Manufacturing News

Banana-technology the key to export success

Recycling is at its best at the Papyrus Australia factory in far North Queensland.

The environmentally based company has developed a technology that utilises fibre from the waste trunk of the banana plant to produce paper and timber products and applied it to produce commerical quantities of fibreboard and veneer products for export.

“Papyrus Australia has reached a major milestone in its development. We are now in continuous production of fibre and veneer and have identified Europe as our first market for our products. We have signed an export agreement with European veneer company 3W Tout Bois,” Chairman Ted Byrt said.

“Our aim is to become a technology licensing company, but this requires us to first prove our technology and validate the commercial values of our banana veneer and fibre products in a production environment. This is now being achieved at our Walkamin factory.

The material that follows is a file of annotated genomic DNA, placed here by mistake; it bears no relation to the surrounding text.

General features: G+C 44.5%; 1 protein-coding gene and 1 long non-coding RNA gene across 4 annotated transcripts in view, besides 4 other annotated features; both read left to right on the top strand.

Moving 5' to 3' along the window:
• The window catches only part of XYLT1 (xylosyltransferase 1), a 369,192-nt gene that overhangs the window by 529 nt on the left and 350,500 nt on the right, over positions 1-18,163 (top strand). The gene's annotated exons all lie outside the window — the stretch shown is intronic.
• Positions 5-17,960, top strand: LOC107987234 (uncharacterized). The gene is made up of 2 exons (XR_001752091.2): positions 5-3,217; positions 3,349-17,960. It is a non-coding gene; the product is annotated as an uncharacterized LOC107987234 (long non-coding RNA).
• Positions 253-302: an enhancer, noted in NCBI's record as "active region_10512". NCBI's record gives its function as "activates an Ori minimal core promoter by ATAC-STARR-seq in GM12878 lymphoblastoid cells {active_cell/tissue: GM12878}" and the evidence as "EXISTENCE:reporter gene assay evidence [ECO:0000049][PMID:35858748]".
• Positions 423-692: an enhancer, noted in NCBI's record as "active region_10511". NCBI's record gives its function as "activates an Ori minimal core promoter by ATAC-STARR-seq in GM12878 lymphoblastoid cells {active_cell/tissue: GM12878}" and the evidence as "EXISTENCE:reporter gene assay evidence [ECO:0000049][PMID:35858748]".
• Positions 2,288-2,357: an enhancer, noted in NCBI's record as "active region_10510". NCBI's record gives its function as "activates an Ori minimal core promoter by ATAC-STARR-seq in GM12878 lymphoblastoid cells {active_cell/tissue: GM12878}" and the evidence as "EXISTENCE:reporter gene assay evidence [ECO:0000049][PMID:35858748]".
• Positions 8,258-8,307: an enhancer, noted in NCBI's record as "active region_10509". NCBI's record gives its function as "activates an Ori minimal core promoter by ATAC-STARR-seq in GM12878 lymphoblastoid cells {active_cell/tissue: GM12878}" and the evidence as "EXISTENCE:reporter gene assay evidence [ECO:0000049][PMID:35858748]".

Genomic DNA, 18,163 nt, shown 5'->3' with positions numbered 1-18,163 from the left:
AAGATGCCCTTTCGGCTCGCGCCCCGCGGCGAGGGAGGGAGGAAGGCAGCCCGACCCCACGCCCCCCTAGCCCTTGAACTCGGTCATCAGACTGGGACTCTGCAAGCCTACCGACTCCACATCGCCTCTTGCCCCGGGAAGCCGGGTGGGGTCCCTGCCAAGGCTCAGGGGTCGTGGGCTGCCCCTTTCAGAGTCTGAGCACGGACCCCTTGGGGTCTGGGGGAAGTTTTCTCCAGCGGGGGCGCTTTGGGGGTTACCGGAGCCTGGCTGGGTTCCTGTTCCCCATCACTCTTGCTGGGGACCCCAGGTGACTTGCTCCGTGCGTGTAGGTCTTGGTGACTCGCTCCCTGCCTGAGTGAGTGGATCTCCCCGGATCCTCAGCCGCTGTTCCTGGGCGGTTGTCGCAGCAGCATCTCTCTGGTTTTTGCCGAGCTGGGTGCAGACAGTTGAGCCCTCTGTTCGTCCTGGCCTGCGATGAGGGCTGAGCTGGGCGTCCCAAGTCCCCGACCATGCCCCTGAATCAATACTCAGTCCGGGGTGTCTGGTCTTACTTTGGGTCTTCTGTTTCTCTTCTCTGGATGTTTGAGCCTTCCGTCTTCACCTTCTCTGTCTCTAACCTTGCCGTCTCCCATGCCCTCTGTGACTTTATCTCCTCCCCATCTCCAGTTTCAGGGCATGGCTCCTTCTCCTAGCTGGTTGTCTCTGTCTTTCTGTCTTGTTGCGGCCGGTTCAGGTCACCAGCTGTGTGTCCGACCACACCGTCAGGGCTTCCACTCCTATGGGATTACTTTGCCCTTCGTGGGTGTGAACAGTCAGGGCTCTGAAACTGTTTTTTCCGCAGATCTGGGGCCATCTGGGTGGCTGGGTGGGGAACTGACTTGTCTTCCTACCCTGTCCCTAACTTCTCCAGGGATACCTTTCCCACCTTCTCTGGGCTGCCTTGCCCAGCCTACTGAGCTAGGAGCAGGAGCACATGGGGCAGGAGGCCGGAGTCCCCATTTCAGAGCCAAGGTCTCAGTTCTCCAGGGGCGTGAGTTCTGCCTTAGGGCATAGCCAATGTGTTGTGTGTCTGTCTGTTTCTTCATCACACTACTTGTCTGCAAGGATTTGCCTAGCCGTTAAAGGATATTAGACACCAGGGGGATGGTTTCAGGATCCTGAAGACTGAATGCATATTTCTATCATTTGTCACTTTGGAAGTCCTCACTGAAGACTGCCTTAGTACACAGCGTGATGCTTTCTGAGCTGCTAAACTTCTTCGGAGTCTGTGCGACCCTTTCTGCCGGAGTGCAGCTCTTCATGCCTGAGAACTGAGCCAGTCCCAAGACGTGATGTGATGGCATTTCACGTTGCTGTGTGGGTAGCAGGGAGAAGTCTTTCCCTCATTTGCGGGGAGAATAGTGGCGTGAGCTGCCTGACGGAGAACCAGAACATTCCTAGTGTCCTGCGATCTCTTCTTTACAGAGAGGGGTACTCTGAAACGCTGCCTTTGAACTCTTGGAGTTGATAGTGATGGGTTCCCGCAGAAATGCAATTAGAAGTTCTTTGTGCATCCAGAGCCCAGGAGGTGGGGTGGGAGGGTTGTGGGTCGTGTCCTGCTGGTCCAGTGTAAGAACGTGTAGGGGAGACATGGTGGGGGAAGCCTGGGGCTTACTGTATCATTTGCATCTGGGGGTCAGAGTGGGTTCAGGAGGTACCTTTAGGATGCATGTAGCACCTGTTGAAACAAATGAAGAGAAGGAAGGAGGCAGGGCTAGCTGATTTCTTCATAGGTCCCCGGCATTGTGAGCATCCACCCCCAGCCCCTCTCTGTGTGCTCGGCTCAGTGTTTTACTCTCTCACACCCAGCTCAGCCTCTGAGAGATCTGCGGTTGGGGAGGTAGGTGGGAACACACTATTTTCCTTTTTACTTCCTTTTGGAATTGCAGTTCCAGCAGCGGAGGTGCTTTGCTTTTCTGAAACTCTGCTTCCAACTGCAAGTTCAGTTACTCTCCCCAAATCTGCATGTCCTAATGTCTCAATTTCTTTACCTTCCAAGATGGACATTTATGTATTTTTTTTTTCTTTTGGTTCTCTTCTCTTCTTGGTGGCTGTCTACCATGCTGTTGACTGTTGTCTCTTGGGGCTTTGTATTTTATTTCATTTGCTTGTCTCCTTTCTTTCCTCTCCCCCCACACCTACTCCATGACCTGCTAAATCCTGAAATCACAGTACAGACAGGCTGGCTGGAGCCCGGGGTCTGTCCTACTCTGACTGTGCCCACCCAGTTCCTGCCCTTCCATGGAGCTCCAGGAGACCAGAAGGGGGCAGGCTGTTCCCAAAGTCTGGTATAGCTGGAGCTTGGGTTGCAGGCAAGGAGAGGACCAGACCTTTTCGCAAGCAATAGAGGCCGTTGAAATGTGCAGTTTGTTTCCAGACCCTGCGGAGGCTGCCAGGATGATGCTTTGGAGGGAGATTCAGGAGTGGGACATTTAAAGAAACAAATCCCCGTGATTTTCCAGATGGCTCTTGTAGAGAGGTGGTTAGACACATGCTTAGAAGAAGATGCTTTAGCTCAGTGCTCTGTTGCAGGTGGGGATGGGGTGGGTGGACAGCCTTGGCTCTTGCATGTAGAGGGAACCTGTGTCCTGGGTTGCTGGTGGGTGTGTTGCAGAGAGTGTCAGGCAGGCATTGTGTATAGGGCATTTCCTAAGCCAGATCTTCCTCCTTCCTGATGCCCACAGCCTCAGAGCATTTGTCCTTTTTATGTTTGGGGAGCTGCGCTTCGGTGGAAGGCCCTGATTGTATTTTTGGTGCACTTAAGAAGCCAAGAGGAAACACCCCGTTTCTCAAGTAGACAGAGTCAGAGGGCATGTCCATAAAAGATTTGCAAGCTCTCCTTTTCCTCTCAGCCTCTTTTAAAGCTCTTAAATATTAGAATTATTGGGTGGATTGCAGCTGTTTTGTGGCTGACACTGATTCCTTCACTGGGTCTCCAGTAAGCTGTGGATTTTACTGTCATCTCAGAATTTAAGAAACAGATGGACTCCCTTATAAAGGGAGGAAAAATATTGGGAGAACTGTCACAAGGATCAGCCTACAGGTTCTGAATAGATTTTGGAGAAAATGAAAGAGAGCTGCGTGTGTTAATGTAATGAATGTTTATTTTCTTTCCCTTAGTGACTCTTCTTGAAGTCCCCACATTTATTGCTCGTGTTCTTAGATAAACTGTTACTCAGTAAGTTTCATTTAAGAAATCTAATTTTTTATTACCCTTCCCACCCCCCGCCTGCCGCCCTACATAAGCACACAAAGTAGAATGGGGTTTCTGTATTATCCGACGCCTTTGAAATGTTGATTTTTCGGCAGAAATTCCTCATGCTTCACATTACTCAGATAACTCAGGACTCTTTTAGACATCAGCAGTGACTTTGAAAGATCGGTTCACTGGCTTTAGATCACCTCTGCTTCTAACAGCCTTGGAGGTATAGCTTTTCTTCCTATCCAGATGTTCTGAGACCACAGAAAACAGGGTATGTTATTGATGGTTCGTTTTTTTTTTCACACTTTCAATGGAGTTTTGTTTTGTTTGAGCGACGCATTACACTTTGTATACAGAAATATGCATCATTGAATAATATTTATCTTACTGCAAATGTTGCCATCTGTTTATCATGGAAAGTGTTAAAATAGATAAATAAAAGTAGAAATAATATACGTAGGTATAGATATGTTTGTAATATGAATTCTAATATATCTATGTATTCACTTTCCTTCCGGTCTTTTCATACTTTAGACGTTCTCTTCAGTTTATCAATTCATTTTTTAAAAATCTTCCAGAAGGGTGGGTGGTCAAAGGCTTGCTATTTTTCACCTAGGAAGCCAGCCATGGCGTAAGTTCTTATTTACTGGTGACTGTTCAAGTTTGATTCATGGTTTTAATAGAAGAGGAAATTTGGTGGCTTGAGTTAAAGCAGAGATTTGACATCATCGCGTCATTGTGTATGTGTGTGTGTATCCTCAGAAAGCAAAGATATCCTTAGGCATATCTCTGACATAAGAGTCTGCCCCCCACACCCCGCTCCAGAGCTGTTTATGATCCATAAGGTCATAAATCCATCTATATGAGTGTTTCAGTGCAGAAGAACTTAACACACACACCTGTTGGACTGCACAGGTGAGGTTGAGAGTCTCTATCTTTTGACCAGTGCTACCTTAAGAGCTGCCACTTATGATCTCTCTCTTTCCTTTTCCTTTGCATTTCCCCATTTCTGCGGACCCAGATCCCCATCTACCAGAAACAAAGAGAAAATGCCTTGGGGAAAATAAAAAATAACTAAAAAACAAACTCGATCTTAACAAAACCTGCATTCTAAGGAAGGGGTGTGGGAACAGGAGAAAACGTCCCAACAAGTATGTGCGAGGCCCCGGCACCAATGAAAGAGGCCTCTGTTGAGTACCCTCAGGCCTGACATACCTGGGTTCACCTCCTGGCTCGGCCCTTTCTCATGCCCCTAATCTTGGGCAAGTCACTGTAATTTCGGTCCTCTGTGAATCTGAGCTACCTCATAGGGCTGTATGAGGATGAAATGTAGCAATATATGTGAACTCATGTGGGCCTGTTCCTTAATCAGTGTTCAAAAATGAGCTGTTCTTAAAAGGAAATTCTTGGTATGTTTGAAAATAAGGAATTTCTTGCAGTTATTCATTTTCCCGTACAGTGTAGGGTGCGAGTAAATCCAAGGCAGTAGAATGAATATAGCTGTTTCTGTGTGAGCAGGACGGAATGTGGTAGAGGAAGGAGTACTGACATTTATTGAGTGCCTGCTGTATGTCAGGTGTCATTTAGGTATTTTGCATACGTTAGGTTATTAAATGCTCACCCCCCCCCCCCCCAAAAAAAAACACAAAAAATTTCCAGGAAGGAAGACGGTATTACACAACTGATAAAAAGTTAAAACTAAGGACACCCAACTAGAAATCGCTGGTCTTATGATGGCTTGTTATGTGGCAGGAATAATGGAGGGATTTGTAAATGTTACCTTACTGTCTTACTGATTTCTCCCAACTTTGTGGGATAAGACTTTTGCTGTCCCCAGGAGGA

“The next stage will be to increase production levels, commission a fibre cutting machine and explore new markets,” he said.

Following 15 years of research, the world-first technology takes an otherwise unused waste material to produce water-resistant and fire retardant paper, cardboard, veneer and fibreboard products.

The process is also said to lower production costs when compared to traditional tree pulping technologies.

Papyrus Australia was founded in 1994 in response to an increasingly stringent environmental and regulatory situation facing the paper industry.

In 2007, the Papyrus patent was granted in Australia and the technology is now patent-protected in 160 countries.

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